“A business must understand how its processes relate to performance outcomes.”
Business Analytics & Statistics, Executive Education, Full-Time MBA, Global Supply Chain Institute, Professional MBA - Faculty
Bogdan Bichescu joined the faculty at the Haslam College of Business in 2006, attracted by a culture of applied research. “Being part of this department has helped focus my research on areas that are practically relevant and impact wide audiences,” he says. “It’s been an interesting journey.”
Originally from Romania, Bichescu studied management science and project management at the Academy of Economic Studies in Bucharest. After obtaining his graduate degree, he worked for the Romanian Copyright Office for a few years, designing information systems and using process automation and digitization to streamline business processes. “I realized that an ineffective process won’t necessarily become more efficient through automation, so I wanted to learn more about process improvement,” he says. “A business must understand how its processes relate to performance outcomes.”
Bichescu enrolled in the University of Cincinnati, where he earned a doctorate in operations management. Using his training, he has pursued research in a range of areas since coming to Haslam. “Working on practical, relevant problems is a great way to contribute to society,” he says. “For example, I started doing more work in healthcare, trying to understand how operations and process improvement can help healthcare providers advance patient outcomes and reduce costs.”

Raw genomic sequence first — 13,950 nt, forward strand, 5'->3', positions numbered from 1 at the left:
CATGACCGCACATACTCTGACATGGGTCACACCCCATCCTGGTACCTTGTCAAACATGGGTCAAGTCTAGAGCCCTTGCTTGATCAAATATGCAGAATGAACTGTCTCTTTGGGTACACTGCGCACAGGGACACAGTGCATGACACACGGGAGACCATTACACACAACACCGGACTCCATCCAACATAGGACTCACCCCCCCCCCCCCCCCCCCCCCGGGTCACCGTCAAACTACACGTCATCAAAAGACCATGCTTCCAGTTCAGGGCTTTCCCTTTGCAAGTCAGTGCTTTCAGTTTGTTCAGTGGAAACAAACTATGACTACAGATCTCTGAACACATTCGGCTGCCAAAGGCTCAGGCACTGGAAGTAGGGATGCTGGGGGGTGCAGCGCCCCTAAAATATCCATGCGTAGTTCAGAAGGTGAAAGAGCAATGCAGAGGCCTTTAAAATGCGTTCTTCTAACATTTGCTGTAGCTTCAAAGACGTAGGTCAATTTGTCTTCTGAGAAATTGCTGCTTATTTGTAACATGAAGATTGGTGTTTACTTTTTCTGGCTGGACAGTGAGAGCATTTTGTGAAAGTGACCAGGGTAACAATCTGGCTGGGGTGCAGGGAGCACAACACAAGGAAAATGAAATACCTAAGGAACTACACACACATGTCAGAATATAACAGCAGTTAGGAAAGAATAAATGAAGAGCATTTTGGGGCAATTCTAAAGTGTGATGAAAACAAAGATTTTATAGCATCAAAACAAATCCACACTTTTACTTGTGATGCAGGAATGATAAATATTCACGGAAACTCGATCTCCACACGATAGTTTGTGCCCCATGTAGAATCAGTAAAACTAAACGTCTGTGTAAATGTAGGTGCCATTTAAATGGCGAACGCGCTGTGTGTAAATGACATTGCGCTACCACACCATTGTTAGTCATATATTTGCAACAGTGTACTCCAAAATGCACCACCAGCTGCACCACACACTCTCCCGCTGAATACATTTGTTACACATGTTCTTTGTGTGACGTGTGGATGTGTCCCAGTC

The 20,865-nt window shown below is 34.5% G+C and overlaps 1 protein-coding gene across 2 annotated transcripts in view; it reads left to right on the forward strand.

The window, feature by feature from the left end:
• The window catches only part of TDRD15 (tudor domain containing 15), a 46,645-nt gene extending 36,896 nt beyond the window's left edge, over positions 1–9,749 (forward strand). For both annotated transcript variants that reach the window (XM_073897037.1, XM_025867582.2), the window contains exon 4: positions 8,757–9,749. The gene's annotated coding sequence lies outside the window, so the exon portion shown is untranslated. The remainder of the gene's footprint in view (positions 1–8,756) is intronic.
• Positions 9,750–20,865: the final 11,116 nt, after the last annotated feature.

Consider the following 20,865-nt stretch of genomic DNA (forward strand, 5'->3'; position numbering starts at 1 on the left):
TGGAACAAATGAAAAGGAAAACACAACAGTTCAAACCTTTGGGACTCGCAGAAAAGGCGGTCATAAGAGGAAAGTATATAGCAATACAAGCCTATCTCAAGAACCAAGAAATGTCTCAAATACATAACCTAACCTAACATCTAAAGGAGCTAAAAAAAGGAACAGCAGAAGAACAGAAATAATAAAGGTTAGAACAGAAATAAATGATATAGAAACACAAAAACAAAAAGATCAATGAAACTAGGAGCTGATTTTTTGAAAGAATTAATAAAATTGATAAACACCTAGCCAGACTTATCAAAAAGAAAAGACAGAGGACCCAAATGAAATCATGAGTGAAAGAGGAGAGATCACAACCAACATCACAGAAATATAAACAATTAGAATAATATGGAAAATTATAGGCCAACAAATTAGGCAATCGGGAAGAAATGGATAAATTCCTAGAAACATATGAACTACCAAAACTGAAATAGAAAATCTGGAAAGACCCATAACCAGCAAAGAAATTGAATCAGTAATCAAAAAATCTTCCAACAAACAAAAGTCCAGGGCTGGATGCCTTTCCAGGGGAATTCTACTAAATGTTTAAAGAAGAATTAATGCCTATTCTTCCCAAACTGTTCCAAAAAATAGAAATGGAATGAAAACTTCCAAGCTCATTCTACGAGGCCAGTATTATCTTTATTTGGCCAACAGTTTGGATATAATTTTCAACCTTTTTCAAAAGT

Recently, Bichescu co-authored a paper on how leveraging technologies such as RFID and EDI for asset tracking can help hospitals increase supply chain cost efficiency and quality of care. The paper was recently accepted by the Production and Operations Management journal. He’s also been conducting research on using traditional supply chain models to understand open-source software development.
In addition to research, Bichescu teaches operations management to undergraduate and graduate students, as well as an MSBA course focusing on how computer simulation modeling can be used to improve decision-making. The MSBA course partners with local companies to address real-world problems using analytics and simulation. Last spring, the students tackled an inventory management problem a manufacturer of surgical spine implants.
“They built computer simulation models using data the company shared with us and determined how many surgical kits would be needed,” Bichescu says. “At the end of the semester, they presented their findings to the company’s founders, and the feedback to students was very positive. This kind of experience helps students realize that analytics is not just an academic exercise – it’s relevant and meaningful in practice.”